Most law schools do not interview their applicants, and your essays are often the only opportunity to make a positive, personal impression. Almost all law schools require a personal statement. In addition, it may be possible to submit optional essay topics and/or addenda. Keep in mind that each essay should succinctly address any prompts provided by the law school, and you should carefully avoid redundancy between essays.
Your essays must reflect your development of the qualities and core competencies valued by law schools. It is unlikely that you have the space to elaborate on all of the examples listed below. Choose those that feel most authentic, illustrating the qualities you choose to discuss by providing examples of active engagement and careful self-reflection. It is possible to reveal some of these qualities through your personal statement, while others may be more evident in the content of an optional essay.
|Intellectual Ability||Analytic Ability||Imagination|
|Teamwork||Written/Oral Communication Skills||Professionalism|
Law schools typically provide very little guidance about the content of the essay. The personal statement should tell your unique story, highlighting experiences that are foundational to your pursuit of an advanced degree. Use your statement to persuade reviewers of your strengths as an applicant and potential to succeed in a challenging program. An authentic personal narrative will enable a reader to understand who you are and what has motivated your professional choices.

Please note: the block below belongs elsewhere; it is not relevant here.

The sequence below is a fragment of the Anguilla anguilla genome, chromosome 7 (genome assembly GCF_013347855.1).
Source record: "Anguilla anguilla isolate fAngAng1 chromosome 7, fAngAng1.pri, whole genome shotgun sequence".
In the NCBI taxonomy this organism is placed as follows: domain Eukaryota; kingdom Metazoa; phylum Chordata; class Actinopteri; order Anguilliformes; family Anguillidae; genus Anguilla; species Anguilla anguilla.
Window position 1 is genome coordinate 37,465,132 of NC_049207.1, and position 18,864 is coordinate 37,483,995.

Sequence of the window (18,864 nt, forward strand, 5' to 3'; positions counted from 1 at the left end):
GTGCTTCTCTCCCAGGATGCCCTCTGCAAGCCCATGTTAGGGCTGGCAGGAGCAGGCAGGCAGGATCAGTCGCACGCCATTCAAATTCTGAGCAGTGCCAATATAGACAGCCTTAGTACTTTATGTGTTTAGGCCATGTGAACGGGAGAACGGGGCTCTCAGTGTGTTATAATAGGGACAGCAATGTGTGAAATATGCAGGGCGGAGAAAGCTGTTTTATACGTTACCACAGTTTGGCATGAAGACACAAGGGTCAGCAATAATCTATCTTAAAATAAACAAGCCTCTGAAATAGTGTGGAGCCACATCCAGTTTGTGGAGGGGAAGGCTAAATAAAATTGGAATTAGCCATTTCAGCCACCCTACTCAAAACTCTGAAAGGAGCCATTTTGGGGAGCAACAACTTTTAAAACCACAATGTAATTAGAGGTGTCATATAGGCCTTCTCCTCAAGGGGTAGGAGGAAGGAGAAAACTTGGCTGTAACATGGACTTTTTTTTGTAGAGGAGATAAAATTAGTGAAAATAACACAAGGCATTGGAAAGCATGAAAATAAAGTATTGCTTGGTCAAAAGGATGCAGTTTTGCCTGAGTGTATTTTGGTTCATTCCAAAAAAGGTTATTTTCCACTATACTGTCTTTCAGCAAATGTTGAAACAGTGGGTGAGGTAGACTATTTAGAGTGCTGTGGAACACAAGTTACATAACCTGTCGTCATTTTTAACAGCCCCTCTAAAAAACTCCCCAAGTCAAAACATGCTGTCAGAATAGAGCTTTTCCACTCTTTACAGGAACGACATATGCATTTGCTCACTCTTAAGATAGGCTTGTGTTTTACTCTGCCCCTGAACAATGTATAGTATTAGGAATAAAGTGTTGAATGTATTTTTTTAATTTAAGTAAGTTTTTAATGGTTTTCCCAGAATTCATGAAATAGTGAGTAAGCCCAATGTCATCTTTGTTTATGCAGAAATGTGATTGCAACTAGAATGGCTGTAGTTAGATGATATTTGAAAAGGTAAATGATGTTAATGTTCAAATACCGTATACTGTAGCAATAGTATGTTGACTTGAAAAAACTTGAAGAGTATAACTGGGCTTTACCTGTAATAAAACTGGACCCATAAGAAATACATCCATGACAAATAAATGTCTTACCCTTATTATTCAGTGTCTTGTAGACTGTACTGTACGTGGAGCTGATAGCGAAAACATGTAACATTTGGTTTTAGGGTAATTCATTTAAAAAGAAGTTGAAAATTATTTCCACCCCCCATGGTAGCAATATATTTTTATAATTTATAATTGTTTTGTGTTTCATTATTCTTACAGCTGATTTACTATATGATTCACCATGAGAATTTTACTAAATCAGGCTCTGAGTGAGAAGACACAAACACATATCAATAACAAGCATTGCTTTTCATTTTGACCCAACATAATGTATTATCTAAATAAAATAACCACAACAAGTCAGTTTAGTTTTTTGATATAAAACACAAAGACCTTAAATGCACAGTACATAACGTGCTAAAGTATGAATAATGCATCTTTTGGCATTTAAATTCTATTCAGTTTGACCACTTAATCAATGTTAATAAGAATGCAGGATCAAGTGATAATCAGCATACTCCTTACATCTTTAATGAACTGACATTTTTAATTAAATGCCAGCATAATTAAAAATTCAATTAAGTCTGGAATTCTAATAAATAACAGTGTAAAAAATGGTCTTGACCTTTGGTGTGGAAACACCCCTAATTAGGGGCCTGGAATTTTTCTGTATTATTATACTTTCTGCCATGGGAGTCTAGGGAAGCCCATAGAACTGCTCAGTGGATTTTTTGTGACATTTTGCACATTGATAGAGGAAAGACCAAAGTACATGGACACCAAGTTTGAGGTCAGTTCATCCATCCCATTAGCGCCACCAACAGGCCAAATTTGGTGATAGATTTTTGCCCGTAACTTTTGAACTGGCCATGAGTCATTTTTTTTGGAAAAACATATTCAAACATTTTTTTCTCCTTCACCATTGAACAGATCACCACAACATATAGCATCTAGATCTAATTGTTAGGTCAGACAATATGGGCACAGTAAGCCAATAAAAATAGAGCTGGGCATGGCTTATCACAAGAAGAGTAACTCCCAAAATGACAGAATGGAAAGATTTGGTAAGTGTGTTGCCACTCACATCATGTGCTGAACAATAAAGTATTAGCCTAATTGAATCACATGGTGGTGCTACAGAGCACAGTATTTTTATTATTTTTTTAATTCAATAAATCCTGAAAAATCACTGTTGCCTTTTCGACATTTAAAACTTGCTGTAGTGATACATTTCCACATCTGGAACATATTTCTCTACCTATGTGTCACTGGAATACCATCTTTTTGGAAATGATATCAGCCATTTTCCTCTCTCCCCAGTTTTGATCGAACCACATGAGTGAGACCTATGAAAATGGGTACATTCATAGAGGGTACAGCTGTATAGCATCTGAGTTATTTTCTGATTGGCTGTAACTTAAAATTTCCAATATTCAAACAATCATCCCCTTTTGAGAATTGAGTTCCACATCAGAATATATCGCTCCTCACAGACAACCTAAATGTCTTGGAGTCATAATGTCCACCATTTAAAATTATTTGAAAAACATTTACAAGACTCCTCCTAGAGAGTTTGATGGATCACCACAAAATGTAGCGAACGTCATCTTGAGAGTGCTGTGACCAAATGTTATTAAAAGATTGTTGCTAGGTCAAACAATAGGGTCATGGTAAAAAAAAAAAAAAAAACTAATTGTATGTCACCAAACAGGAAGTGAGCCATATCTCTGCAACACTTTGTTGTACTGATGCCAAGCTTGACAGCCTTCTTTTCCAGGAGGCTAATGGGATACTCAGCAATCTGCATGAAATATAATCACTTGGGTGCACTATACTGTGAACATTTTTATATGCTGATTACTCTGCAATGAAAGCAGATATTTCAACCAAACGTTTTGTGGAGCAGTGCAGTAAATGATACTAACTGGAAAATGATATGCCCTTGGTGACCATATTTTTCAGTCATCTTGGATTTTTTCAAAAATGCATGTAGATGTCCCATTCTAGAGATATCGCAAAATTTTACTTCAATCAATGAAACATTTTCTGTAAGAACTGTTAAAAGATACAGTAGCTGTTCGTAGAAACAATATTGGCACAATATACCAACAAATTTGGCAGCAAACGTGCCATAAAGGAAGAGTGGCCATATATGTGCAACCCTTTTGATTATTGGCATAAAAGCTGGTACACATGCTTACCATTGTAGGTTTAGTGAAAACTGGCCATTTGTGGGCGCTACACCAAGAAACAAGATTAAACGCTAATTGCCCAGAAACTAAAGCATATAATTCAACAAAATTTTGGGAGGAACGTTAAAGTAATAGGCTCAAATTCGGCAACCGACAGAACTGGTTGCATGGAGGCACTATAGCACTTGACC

1. Selecting a Statement Topic
Choose a topic that reveals that best parts of your character, accomplishments and aspirations. A well-chosen topic provides a meaningful context for your accomplishments, skills, or experiences. Here are some potential topics, but don’t feel constrained by these suggestions:
2. Things to Do and Not Do
These essays are truly optional. Do not feel compelled to submit an optional essay if a response feels inauthentic or superficial. If you do have a meaningful response, this can be a valuable opportunity to share additional information with admission staff allowing them to get to know you more fully. Be careful to avoid regurgitating the information you already provided in other parts of the application.
An addendum is an opportunity to explain a problem or setback that you may have encountered either personally or academically. It is a good idea to offer an explanation regarding long absences from school during your undergraduate degree, semesters where you underperformed or had to withdraw from school, a track record of dropping multiple courses, issues of academic integrity, or anything that may result in character and fitness challenges when you sit for the bar exam. If you are considering writing an addendum, it is best to discuss the content with a pre-law advisor.
It is important that others read and critique your writing. Ask them what they learned about you, whether the topic is compelling, whether the evidence supports the main point of the essay, and whether they feel they developed a good sense of who you are as a person. Be open to the idea that you may need to start a completely new draft if your first attempt is not having the desired impact.
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